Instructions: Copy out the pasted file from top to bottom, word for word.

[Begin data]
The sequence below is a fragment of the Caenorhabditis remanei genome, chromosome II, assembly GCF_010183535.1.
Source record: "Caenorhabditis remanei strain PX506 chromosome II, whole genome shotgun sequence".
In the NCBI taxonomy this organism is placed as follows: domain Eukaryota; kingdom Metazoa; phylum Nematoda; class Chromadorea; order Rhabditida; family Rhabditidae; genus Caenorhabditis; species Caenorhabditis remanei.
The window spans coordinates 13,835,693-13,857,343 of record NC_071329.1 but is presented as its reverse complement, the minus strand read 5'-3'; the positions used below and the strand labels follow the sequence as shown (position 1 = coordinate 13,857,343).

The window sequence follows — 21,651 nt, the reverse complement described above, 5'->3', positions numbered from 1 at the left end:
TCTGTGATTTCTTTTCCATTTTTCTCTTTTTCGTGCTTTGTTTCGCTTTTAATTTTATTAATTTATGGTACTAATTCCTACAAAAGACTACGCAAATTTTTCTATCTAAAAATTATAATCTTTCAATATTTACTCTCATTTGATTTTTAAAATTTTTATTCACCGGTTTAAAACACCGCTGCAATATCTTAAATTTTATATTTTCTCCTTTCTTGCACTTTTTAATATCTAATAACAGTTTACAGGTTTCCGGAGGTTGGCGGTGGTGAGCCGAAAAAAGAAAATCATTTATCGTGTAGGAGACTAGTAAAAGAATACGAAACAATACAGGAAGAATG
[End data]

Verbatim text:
The sequence below is a fragment of the Caenorhabditis remanei genome, chromosome II, assembly GCF_010183535.1.
Source record: "Caenorhabditis remanei strain PX506 chromosome II, whole genome shotgun sequence".
In the NCBI taxonomy this organism is placed as follows: domain Eukaryota; kingdom Metazoa; phylum Nematoda; class Chromadorea; order Rhabditida; family Rhabditidae; genus Caenorhabditis; species Caenorhabditis remanei.
The window spans coordinates 13,835,693-13,857,343 of record NC_071329.1 but is presented as its reverse complement, the minus strand read 5'-3'; the positions used below and the strand labels follow the sequence as shown (position 1 = coordinate 13,857,343).

The window sequence follows — 21,651 nt, the reverse complement described above, 5'->3', positions numbered from 1 at the left end:
TCTGTGATTTCTTTTCCATTTTTCTCTTTTTCGTGCTTTGTTTCGCTTTTAATTTTATTAATTTATGGTACTAATTCCTACAAAAGACTACGCAAATTTTTCTATCTAAAAATTATAATCTTTCAATATTTACTCTCATTTGATTTTTAAAATTTTTATTCACCGGTTTAAAACACCGCTGCAATATCTTAAATTTTATATTTTCTCCTTTCTTGCACTTTTTAATATCTAATAACAGTTTACAGGTTTCCGGAGGTTGGCGGTGGTGAGCCGAAAAAAGAAAATCATTTATCGTGTAGGAGACTAGTAAAAGAATACGAAACAATACAGGAAGAATG